Becoming Your Own Advocate

Wendy Hayum-Gross' Story

Wendy Hayum-GrossWhen Wendy Hayum-Gross couldn’t get over a nasty cough, she chalked it up to a bad case of bronchitis due to her intense work and Rotary Club schedule. She didn’t realize it would be the start of a weeks-long saga that would include multiple misdiagnoses and the overprescription of antibiotics, culminating in an almost-deadly case of septic shock.

After the cough persisted for weeks without abating, she decided to go to the doctor who prescribed her antibiotics and steroids.

“I started to feel better, but then 10 days later, everything felt worse again,” said Wendy. “I remember thinking, ‘I was on a good trajectory, what happened?’”

Wendy made a quick stop to see a physician’s assistant, a family friend. The PA assumed Wendy’s diarrhea and low-grade fever were the result of a stomach bug, so she prescribed more antibiotics and sent Wendy on her way.

 

Taking a Turn for the Worse

A couple of weeks later, Wendy’s condition still hadn’t improved. Her husband took her to Urgent
Care, where she was prescribed more antibiotics. She had now been prescribed antibiotics three times in the period of just a few weeks.

In the days that followed, Wendy noticed that her appetite still hadn’t improved and that she had lost 15 pounds in six weeks. She was trying to stay hydrated by drinking Gatorade, but her upset stomach persisted: she realized she’d gone to the bathroom 27 times in one day.

“I’m a psychotherapist,” said Wendy. “I get paid to listen to other people’s concerns and put two and two together, but I didn’t know how to be my own advocate.”

A week later, Wendy could barely move. She went back to Urgent Care, where a new doctor immediately diagnosed her with clostridium difficile, or C. diff, a type of bacteria that often grows when the body’s good bacteria has been wiped out by antibiotics. It can lead to infections, inflammation of the gut or colon, and septic shock, which is the body’s often deadly response to an infection. Wendy had almost reached that life-threatening stage.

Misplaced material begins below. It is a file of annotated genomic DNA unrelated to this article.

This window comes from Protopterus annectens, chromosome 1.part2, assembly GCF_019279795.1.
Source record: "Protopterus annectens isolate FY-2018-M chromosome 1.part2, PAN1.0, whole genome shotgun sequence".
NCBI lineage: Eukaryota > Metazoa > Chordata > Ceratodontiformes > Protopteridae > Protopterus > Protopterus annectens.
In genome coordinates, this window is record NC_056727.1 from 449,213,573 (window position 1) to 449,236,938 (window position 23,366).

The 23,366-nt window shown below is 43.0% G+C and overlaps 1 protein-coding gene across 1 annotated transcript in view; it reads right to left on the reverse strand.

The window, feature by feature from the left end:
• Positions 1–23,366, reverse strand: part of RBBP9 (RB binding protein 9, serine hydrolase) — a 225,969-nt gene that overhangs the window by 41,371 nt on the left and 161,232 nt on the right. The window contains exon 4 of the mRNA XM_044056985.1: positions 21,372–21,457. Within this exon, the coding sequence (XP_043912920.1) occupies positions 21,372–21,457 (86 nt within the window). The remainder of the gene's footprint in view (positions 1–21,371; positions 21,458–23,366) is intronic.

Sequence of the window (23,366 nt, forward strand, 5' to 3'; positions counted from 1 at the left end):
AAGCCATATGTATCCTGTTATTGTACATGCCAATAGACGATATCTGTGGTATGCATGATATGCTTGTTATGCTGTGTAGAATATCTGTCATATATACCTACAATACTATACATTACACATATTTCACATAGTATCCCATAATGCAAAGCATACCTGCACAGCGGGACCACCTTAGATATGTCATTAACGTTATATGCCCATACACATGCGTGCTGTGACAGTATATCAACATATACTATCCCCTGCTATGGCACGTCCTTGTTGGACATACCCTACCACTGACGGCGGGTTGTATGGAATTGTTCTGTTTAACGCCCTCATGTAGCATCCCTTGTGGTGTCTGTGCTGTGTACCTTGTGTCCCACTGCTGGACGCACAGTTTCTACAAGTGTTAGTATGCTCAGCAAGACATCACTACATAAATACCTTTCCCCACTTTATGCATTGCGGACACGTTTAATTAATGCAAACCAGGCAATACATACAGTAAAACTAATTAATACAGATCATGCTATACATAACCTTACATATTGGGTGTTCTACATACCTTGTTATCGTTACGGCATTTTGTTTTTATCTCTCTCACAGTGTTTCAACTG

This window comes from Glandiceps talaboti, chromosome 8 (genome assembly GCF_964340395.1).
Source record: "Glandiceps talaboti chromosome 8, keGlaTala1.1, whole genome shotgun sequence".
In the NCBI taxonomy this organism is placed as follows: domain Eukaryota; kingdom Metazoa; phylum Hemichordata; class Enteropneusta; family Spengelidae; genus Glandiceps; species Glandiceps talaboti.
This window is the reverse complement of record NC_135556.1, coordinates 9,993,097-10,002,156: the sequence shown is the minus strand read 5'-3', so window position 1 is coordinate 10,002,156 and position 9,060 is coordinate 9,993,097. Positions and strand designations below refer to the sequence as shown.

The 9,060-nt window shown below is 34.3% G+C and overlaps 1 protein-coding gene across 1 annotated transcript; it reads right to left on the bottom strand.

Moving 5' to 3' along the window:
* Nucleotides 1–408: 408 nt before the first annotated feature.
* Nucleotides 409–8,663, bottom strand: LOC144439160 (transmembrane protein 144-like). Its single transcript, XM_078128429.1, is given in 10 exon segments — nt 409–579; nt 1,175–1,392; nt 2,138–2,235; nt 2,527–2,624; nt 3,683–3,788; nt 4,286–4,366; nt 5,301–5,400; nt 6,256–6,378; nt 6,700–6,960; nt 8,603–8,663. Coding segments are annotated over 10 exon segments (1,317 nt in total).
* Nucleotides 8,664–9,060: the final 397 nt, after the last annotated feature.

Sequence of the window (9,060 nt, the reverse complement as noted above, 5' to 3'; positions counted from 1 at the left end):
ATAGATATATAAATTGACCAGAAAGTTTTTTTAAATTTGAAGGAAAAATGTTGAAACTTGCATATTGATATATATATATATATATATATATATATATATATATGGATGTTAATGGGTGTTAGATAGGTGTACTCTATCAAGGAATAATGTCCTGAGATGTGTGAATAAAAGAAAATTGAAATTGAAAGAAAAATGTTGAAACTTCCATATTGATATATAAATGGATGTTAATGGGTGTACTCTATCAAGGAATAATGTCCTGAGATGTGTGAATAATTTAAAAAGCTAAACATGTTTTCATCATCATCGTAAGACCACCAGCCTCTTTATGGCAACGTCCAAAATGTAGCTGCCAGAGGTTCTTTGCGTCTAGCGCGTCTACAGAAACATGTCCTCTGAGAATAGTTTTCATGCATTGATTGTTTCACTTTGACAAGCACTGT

The doctor immediately took her off the antibiotics and prescribed her a new medication, one that Wendy said made her really sick about 30 years prior. She recalls the doctor telling her, “You’ll be fine. It’s been 30 years.”

The medicine made Wendy’s nausea and diarrhea even worse. She went back to the ER, where they gave her three bags of fluids, but she still wasn’t able to use the bathroom. “That’s how close I was to kidney failure,” Wendy recalled. They tried giving her the same medicine in an IV instead of orally, but she was still in pain.

“Finally, the night nurse looked at me and said, ‘I can’t give you another dose of this medicine,’” Wendy remembered. “He spent six hours trying to get my meds changed to something I could tolerate, and he was finally successful. I am so thankful for him.” Thanks to the new drugs and the attention of the night nurse, Wendy finally started to feel better.

 

Learning the Hard Way

Thinking back to several “what if” moments that could have changed that two-month ordeal, Wendy puts some of the blame on herself for not knowing how sick she truly was. Ultimately, however; it was the clinicians at the walk-in clinics and the Urgent Care doctors who never connected the dots between the severity of her symptoms and the overprescription of antibiotics.

“Everyone missed it,” Wendy said. “My change of symptoms and the list of other medicine I was on should have been big red flags for sepsis, but the doctors kept prescribing me antibiotics and medicine that made me sicker.” Still, Wendy trusted those doctors to listen to her and give an accurate diagnosis.

Wendy now takes her health into her own hands. When she feels she isn’t getting enough information from her doctors, she does her own research. Since the incident, she’s learned that the best thing she can do is change her diet. Now she eats less meat and more fermented foods to reintroduce healthy bacteria into her system and decrease the likelihood that she’ll ever need to go back on antibiotics.

Wendy also serves on the Society to Improve Diagnosis in Medicine’s Advisory Council, Patients Improving Research in Diagnosis (PAIRED). She encourages other patients to follow four simple rules that she learned from her diagnostic experience:

  • Pay attention to your own body. You know it best.
  • Advocate for yourself. If you are too sick, ask someone else to advocate on your behalf.
  • Listen to the nurses. They spend more time with you than anyone else on the medical team.
  • Educate yourself on your diagnosis. Even if you trust your doctor, you still need to educate yourself so you know what questions to ask.

“It can be intimidating to question your doctor, but you have a right to challenge things and ask questions,” said Wendy. “You just need to know what questions to ask.”

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